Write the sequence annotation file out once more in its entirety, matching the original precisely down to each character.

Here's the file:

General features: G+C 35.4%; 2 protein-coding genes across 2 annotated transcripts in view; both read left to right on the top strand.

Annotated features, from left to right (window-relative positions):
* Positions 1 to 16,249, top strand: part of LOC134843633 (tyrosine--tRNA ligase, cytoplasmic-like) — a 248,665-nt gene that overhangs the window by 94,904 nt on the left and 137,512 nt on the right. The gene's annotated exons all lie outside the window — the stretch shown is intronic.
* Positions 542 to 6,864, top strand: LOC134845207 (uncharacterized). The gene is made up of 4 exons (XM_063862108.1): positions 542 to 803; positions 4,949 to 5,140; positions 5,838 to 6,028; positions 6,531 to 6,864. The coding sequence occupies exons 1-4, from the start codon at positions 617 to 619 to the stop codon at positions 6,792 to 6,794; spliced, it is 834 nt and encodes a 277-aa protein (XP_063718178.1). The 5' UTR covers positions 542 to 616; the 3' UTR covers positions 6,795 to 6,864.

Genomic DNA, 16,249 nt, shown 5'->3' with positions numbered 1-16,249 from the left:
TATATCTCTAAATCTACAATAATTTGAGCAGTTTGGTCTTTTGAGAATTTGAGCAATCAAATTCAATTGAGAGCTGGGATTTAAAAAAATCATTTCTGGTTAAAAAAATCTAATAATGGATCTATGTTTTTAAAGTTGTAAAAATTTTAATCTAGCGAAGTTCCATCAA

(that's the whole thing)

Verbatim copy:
General features: G+C 35.4%; 2 protein-coding genes across 2 annotated transcripts in view; both read left to right on the top strand.

Annotated features, from left to right (window-relative positions):
* Positions 1 to 16,249, top strand: part of LOC134843633 (tyrosine--tRNA ligase, cytoplasmic-like) — a 248,665-nt gene that overhangs the window by 94,904 nt on the left and 137,512 nt on the right. The gene's annotated exons all lie outside the window — the stretch shown is intronic.
* Positions 542 to 6,864, top strand: LOC134845207 (uncharacterized). The gene is made up of 4 exons (XM_063862108.1): positions 542 to 803; positions 4,949 to 5,140; positions 5,838 to 6,028; positions 6,531 to 6,864. The coding sequence occupies exons 1-4, from the start codon at positions 617 to 619 to the stop codon at positions 6,792 to 6,794; spliced, it is 834 nt and encodes a 277-aa protein (XP_063718178.1). The 5' UTR covers positions 542 to 616; the 3' UTR covers positions 6,795 to 6,864.

Genomic DNA, 16,249 nt, shown 5'->3' with positions numbered 1-16,249 from the left:
TATATCTCTAAATCTACAATAATTTGAGCAGTTTGGTCTTTTGAGAATTTGAGCAATCAAATTCAATTGAGAGCTGGGATTTAAAAAAATCATTTCTGGTTAAAAAAATCTAATAATGGATCTATGTTTTTAAAGTTGTAAAAATTTTAATCTAGCGAAGTTCCATCAA